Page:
An estimated 2,975 people died in Puerto Rico in the five months after Hurricane Maria devastated the island last September, a far higher number than the government’s official death toll count of 64.

The new findings are from an independent study conducted by George Washington University’s Milken Institute of Public Health, which was commissioned by island officials for more than $300,000.

The Puerto Rican government said earlier this month that it was not updating its official death count until the findings were published.

“We’re hopeful that this number would become the official number,” said Lynn Goldman, the Institute’s dean, during a press briefing with reporters on Tuesday.

According to the report, the number of excess deaths, which took place between September 2017 to February 2018, represent a 22 percent increase from what would have been expected during that time period.

This is not first study that has tried to calculate the deaths following the storm; a Harvard study out in May estimated that 4,645 more people died between Sept. 20 and Dec. 31, 2017, than in that same period in 2016.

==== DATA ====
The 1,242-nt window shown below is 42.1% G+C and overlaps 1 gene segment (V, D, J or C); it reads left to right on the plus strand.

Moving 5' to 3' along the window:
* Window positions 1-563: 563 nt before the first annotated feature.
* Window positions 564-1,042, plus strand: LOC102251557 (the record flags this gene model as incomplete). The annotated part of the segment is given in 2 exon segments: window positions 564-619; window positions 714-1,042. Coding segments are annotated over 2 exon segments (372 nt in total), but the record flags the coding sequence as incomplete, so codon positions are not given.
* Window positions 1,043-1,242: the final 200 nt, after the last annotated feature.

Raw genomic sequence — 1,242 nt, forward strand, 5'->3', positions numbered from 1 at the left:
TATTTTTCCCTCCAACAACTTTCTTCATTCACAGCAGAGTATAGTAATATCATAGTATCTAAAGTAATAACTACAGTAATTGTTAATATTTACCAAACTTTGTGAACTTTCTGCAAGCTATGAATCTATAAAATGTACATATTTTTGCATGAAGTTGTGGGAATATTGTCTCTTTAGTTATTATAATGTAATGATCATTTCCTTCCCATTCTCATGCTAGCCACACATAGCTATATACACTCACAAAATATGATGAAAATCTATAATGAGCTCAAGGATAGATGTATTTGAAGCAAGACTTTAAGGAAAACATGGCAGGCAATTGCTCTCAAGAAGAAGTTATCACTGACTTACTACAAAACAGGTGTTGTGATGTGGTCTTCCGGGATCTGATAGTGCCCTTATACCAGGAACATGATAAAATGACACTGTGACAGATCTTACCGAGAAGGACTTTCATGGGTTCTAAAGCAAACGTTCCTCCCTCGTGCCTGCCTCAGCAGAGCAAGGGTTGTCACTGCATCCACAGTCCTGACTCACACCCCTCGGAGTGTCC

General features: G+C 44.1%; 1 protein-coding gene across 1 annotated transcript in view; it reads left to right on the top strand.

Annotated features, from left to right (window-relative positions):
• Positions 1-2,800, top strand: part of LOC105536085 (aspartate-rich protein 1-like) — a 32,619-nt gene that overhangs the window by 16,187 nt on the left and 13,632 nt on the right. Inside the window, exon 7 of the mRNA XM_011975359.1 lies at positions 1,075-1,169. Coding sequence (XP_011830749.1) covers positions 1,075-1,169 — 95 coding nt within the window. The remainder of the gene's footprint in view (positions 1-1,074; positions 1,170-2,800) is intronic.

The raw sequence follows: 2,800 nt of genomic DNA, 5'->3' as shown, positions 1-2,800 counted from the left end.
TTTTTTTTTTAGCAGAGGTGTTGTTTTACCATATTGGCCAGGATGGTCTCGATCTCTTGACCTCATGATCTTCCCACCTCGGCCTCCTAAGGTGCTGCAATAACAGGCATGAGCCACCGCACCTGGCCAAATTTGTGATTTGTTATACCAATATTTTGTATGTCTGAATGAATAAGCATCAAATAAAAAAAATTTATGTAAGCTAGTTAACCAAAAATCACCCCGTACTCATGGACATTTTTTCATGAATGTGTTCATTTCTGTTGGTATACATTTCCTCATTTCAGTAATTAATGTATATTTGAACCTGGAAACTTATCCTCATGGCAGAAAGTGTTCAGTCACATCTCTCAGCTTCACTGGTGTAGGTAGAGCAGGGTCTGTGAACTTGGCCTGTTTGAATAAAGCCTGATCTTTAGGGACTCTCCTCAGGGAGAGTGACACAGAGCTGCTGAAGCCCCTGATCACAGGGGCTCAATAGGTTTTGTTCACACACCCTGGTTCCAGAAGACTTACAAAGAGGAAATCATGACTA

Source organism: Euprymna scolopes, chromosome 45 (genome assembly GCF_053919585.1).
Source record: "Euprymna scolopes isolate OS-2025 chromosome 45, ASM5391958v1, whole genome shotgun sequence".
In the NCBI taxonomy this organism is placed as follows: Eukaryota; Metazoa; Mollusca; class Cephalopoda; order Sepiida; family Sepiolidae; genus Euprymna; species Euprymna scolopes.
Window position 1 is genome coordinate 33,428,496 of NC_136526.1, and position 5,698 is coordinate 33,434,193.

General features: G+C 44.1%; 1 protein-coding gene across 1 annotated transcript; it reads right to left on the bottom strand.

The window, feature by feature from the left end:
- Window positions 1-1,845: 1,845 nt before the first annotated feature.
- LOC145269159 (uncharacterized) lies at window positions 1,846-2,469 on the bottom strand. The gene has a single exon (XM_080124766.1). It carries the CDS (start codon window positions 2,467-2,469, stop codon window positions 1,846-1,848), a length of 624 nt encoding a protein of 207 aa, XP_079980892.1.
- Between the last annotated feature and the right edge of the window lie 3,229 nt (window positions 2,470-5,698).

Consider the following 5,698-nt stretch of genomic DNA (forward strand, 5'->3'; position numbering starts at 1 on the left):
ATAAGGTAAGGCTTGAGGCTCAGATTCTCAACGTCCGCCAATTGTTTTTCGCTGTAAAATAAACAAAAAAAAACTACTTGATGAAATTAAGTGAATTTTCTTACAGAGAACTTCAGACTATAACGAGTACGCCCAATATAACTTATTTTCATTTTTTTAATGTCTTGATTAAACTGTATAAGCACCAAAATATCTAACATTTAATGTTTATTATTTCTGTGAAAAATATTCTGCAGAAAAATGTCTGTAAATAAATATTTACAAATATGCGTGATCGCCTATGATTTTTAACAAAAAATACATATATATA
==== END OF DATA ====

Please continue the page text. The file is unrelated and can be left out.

However, GWU researchers said on Tuesday that their study is different in that it factored in the massive numbers of people who left the island right after the storm.

The study said that the risk of dying over this period 60 percent higher among people living in the poorest municipalities and 35 percent higher among elderly men. During a call with reporters, researchers said that the elevated risk of death persisted beyond the five months that were studied for these two subgroups.

“We still don’t know when deaths came back to baseline,” Goldman said.

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This part of the report is just the first phase of what GWU expects to be a two-part investigation, where they hope to interview families of victims who died during Maria’s aftermath, in an effort to identify how many of the 2,975 deaths can be attributed directly to the hurricane.

GWU researchers told reporters they don’t expect the 2,975 number to change during the next phase, “but it might get subdivided as to what situation caused certain deaths in the months after Maria.”

For the first part of the report published on Tuesday, GWU interviewed “key leaders,” including seven mayors and other officials from local agencies and FEMA.

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